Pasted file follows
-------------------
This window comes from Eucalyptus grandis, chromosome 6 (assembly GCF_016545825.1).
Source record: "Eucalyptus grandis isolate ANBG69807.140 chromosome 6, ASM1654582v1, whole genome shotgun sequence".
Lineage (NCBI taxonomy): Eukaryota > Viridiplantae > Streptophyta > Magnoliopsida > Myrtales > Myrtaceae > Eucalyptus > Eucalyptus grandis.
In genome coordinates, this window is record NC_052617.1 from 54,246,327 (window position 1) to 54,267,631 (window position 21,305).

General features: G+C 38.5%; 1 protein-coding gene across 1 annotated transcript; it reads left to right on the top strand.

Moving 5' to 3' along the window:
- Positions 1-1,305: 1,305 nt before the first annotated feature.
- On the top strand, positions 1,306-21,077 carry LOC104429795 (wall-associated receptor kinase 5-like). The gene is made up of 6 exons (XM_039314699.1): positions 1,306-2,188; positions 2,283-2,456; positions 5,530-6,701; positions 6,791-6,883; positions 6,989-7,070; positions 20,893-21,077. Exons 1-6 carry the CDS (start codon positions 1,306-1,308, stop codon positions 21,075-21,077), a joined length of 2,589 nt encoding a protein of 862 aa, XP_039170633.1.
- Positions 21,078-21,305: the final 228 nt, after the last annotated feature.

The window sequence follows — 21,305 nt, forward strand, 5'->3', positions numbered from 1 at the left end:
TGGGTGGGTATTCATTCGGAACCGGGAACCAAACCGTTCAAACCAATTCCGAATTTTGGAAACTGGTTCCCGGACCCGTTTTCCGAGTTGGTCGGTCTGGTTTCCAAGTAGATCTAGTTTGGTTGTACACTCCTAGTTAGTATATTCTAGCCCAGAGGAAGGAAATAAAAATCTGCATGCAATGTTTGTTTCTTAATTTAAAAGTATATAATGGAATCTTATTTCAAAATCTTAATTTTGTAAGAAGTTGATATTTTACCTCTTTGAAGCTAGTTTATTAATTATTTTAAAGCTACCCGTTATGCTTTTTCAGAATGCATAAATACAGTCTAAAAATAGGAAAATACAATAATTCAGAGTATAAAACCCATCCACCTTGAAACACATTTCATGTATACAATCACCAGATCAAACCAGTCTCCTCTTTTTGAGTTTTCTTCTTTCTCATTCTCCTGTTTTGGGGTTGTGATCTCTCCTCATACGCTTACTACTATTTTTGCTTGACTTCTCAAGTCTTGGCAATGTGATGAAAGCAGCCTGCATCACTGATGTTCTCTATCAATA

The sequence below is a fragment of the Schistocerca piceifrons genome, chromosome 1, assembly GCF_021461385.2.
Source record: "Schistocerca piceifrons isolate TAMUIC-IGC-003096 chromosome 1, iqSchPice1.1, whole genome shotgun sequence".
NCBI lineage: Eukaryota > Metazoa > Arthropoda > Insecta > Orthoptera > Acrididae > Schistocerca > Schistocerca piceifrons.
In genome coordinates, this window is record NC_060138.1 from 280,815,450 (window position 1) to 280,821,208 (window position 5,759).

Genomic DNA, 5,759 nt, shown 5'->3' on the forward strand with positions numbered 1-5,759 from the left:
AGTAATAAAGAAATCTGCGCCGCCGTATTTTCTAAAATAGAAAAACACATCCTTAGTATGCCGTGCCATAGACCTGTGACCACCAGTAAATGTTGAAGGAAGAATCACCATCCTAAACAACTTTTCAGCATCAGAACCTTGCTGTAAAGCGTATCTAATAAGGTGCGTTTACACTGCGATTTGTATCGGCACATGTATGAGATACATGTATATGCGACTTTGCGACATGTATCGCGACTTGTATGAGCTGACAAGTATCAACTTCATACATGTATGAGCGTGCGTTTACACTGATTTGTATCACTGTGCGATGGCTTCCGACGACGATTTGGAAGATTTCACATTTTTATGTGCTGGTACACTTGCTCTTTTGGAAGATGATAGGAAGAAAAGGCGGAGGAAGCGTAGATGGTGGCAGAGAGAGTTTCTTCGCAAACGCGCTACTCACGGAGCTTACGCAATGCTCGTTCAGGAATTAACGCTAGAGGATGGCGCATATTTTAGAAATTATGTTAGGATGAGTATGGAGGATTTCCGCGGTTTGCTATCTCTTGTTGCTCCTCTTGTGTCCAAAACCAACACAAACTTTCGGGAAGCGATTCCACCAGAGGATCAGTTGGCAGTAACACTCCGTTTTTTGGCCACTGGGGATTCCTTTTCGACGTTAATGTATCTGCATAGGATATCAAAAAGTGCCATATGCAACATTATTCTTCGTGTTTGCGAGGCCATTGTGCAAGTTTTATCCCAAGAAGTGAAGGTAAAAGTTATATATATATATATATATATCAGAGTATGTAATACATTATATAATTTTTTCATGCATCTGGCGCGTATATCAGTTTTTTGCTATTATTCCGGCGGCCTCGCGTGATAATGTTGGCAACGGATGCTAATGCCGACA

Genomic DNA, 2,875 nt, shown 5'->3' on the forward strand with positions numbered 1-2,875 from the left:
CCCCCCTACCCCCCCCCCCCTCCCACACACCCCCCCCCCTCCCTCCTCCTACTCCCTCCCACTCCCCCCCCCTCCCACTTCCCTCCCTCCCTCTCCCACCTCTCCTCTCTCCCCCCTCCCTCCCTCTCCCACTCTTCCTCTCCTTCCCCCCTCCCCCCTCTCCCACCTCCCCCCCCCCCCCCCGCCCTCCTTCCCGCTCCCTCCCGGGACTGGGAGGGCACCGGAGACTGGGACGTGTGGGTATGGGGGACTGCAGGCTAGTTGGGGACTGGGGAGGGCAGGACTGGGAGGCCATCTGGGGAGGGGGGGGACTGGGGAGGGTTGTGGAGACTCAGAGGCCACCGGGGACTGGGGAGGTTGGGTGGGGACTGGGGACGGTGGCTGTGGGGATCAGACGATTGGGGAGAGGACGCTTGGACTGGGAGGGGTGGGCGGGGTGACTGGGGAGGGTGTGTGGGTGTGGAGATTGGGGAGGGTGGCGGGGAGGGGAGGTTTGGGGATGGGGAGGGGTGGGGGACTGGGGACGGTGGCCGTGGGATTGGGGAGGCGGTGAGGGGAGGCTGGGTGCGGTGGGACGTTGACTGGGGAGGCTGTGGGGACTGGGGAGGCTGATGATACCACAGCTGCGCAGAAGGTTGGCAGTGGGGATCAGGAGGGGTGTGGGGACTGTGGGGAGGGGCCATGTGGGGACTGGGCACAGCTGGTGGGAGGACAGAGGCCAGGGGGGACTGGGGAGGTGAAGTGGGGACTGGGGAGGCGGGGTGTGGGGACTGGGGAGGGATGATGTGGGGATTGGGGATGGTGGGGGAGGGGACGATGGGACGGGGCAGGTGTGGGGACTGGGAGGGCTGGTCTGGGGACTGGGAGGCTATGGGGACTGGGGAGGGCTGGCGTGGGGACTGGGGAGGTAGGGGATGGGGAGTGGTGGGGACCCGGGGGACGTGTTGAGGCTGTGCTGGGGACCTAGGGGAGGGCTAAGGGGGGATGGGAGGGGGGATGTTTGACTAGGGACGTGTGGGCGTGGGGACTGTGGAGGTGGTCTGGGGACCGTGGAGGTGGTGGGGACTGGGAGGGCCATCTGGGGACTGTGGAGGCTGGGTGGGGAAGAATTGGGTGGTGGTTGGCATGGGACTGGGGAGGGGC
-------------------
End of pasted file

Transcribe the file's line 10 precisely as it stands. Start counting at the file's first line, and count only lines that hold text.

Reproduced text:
The window sequence follows — 21,305 nt, forward strand, 5'->3', positions numbered from 1 at the left end: